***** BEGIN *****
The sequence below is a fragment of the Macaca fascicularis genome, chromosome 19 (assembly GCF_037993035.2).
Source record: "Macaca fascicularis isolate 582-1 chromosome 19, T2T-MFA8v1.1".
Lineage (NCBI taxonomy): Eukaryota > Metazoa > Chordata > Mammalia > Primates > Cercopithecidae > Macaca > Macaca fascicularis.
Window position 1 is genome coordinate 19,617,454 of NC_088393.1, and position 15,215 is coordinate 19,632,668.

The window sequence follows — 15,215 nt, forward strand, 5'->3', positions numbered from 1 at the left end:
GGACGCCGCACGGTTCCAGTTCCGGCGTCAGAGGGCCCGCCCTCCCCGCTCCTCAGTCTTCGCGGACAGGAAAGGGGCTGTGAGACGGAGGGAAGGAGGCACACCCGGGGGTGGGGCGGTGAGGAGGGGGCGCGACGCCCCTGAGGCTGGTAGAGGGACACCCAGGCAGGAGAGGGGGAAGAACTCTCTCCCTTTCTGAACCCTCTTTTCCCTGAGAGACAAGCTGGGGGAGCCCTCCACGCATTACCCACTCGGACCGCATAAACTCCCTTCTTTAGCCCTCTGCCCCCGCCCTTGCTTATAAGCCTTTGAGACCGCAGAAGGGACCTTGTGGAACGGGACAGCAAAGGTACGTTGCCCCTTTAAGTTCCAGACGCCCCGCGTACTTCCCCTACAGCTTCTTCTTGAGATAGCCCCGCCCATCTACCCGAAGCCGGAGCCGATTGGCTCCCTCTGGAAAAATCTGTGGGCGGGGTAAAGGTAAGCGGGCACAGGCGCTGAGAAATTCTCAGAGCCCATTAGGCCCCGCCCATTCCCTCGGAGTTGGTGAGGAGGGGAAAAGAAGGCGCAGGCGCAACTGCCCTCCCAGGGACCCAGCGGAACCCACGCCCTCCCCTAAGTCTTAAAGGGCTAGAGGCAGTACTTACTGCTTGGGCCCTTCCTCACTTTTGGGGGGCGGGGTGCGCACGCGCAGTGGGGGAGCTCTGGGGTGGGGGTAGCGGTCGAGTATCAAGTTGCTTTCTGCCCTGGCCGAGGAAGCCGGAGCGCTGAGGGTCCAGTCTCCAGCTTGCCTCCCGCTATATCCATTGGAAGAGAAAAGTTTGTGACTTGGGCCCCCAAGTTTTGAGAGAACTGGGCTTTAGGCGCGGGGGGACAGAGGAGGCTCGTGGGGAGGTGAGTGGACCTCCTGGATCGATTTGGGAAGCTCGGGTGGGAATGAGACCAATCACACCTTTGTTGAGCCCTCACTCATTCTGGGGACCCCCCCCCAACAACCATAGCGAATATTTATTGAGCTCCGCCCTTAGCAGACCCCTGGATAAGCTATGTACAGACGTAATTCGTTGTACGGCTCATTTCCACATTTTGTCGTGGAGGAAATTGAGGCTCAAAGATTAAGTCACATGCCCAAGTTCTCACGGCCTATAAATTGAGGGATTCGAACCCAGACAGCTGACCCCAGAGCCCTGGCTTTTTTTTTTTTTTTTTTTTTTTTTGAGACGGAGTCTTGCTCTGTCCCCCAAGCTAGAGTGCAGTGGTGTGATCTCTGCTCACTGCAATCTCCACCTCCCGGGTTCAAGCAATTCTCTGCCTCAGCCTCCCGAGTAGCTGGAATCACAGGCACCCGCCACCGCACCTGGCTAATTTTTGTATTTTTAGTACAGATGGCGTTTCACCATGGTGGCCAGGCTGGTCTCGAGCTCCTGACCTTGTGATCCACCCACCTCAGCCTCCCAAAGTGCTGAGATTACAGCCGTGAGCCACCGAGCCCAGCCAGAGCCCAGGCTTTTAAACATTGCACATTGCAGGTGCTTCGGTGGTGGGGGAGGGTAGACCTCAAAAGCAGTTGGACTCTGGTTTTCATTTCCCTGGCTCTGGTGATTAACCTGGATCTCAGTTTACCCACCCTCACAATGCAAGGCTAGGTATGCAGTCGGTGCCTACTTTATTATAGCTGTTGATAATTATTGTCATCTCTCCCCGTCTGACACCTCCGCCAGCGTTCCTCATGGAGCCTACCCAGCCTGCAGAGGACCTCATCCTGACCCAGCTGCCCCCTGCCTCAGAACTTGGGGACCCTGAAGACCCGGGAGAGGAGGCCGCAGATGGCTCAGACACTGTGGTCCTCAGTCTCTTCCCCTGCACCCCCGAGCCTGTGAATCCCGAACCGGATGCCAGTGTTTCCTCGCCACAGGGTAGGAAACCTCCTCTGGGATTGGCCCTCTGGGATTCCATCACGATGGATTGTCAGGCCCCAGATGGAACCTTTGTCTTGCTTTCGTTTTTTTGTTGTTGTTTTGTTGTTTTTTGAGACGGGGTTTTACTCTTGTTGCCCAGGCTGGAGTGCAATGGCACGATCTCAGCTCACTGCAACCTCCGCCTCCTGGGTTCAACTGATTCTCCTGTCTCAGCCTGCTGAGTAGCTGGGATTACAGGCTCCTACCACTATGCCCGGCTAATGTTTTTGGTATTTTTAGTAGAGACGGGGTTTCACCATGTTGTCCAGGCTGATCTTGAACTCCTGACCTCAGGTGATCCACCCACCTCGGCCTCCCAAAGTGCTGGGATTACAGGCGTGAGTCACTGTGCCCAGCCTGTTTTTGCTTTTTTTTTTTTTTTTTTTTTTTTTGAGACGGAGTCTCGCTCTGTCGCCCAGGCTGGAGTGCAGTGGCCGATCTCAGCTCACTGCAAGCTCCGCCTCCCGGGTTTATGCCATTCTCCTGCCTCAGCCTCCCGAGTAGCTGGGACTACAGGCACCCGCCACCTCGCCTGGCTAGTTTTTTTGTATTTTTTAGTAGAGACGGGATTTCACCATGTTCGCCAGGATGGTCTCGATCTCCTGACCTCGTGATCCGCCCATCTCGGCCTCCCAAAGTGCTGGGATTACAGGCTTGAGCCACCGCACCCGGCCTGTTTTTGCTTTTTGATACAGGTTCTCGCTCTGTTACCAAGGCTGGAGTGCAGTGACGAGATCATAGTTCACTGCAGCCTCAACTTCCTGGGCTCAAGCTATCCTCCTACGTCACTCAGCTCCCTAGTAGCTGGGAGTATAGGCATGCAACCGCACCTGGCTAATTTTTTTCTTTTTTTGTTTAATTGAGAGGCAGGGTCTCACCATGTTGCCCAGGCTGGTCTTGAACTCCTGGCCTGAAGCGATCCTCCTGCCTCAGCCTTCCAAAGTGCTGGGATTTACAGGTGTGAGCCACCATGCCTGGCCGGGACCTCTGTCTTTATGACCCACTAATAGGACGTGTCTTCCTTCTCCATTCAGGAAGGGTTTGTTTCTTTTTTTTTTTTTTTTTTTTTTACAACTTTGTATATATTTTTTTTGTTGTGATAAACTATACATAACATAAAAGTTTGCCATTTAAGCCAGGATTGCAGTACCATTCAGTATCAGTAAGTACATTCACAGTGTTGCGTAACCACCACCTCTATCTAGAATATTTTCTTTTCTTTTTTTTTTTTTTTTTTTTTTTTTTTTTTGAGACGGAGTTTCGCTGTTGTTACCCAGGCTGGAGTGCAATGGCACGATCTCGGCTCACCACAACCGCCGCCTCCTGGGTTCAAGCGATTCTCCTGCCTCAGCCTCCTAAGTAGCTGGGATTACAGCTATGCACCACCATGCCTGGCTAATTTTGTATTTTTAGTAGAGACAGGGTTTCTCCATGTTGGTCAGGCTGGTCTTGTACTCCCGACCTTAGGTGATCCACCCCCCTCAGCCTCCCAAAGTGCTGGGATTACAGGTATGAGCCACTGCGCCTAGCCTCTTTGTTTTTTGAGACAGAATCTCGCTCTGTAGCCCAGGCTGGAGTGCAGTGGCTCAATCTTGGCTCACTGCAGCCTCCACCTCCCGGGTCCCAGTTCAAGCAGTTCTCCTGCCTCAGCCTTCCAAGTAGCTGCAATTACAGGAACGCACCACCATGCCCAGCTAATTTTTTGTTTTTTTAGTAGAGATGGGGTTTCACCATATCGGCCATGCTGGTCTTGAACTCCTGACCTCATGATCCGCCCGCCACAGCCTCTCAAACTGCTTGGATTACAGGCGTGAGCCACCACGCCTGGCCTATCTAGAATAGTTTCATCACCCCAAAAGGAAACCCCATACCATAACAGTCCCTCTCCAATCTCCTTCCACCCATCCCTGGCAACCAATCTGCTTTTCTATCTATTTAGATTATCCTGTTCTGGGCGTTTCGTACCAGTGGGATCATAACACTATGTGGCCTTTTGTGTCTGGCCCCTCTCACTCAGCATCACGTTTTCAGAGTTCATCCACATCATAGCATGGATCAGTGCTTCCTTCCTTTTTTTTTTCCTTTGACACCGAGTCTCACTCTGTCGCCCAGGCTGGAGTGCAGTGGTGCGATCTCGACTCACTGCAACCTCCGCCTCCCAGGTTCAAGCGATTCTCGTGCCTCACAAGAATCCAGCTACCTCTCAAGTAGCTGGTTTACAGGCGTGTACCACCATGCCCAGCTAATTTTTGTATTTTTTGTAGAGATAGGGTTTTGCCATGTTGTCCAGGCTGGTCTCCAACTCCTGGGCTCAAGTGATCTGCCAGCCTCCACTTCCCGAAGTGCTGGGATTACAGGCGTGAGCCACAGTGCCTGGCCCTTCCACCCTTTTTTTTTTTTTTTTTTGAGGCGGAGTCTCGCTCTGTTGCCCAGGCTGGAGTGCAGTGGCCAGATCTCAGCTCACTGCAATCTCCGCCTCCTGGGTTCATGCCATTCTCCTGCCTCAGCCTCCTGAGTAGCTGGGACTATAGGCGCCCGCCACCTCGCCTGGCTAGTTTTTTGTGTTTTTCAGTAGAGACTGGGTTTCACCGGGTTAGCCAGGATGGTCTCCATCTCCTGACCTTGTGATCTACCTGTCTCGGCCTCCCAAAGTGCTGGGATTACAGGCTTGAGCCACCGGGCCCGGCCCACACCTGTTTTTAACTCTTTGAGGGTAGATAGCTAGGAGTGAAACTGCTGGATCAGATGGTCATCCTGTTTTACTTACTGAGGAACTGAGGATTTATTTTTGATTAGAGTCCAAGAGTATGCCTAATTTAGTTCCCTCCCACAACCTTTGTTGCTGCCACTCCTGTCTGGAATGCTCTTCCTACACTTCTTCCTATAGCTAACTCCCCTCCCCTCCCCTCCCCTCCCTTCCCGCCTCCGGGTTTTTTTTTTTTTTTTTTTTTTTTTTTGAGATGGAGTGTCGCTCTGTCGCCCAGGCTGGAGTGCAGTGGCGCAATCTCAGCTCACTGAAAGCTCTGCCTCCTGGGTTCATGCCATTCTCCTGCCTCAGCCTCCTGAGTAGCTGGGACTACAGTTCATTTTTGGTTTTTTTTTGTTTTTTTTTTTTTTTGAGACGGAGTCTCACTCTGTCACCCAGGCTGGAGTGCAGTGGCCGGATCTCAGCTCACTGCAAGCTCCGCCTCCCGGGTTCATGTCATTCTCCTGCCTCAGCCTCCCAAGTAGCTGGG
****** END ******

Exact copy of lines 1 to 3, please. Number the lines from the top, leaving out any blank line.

The sequence below is a fragment of the Macaca fascicularis genome, chromosome 19 (assembly GCF_037993035.2).
Source record: "Macaca fascicularis isolate 582-1 chromosome 19, T2T-MFA8v1.1".
Lineage (NCBI taxonomy): Eukaryota > Metazoa > Chordata > Mammalia > Primates > Cercopithecidae > Macaca > Macaca fascicularis.